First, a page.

The regulations mirror a draft proposal first reported by The New York Times in August, which established a narrower definition of sexual harassment, tightened reporting requirements, relieved colleges of the responsibility to investigate off-campus episodes, and outlined steps schools should take to provide support for accusers. They also give schools the flexibility to choose a higher evidentiary standard, establish an appeals process, and offer the option of cross-examination.
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Old 17th November 2018, 11:16 AM   #51
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Originally Posted by Bob001 View Post
You keep missing the point that under the new rules schools would not even be required to investigate a large percentage of complaints that they must investigate now, and the college's liability would be reduced.

From your link:
You keep missing the point that the ACLU has come out against changes in the regulations that afford additional protections to the accused.

By the way, reducing the scope of complaints that they must investigate is a feature, not a bug.
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Old 17th November 2018, 11:38 AM   #52
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Notably, the changes to the Regs were driven in part by court opinions holding that the existing procedures were unconstitutional.

See for example this opinion https://law.justia.com/cases/federal...017-09-25.html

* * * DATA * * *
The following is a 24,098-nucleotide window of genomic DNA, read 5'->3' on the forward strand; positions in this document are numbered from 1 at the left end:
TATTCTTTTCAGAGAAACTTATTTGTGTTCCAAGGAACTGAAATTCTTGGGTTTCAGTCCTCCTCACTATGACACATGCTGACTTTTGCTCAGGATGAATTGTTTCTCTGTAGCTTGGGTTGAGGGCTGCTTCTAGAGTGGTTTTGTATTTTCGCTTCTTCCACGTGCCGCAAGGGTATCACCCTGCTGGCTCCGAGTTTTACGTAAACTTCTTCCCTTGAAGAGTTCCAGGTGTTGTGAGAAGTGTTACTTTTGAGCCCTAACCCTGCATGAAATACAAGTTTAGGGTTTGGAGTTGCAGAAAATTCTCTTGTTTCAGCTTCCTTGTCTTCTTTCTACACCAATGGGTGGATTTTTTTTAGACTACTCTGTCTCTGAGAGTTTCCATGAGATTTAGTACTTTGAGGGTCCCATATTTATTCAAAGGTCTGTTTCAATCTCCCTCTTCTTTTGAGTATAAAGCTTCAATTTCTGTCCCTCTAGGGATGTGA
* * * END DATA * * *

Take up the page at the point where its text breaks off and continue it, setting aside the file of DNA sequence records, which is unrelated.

“The Due Process Clause guarantees fundamental fairness to state university students facing long-term exclusion from the educational process. The Committee necessarily made a credibility determination and its failure to provide any form of confrontation of the accuser made the proceeding fundamentally unfair.”

It is a disgrace that the ACLU has totally abandoned promoting Constitutional safeguards designed to protect against governmental overreaching.
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Old 17th November 2018, 04:03 PM   #53
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Here is FIRE’s analysis:

https://www.thefire.org/new-proposed...ess-on-campus/

“Back in August, FIRE’s Robert Shibley highlighted some important provisions contained in a leaked draft of new Title IX regulations that were expected to be released shortly by the Department of Education’s Office for Civil Rights. Today, the department officially released its proposed regulations and will now solicit public comment. As FIRE hoped, these proposed rules include a number of crucial clarifications and mandates for schools that, if finalized, would help ensure they afford fair hearings to students accused of sexual misconduct while taking seriously all accusations of such misconduct.”

Hear hear!
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Old 17th November 2018, 05:26 PM   #54
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Originally Posted by Bob001 View Post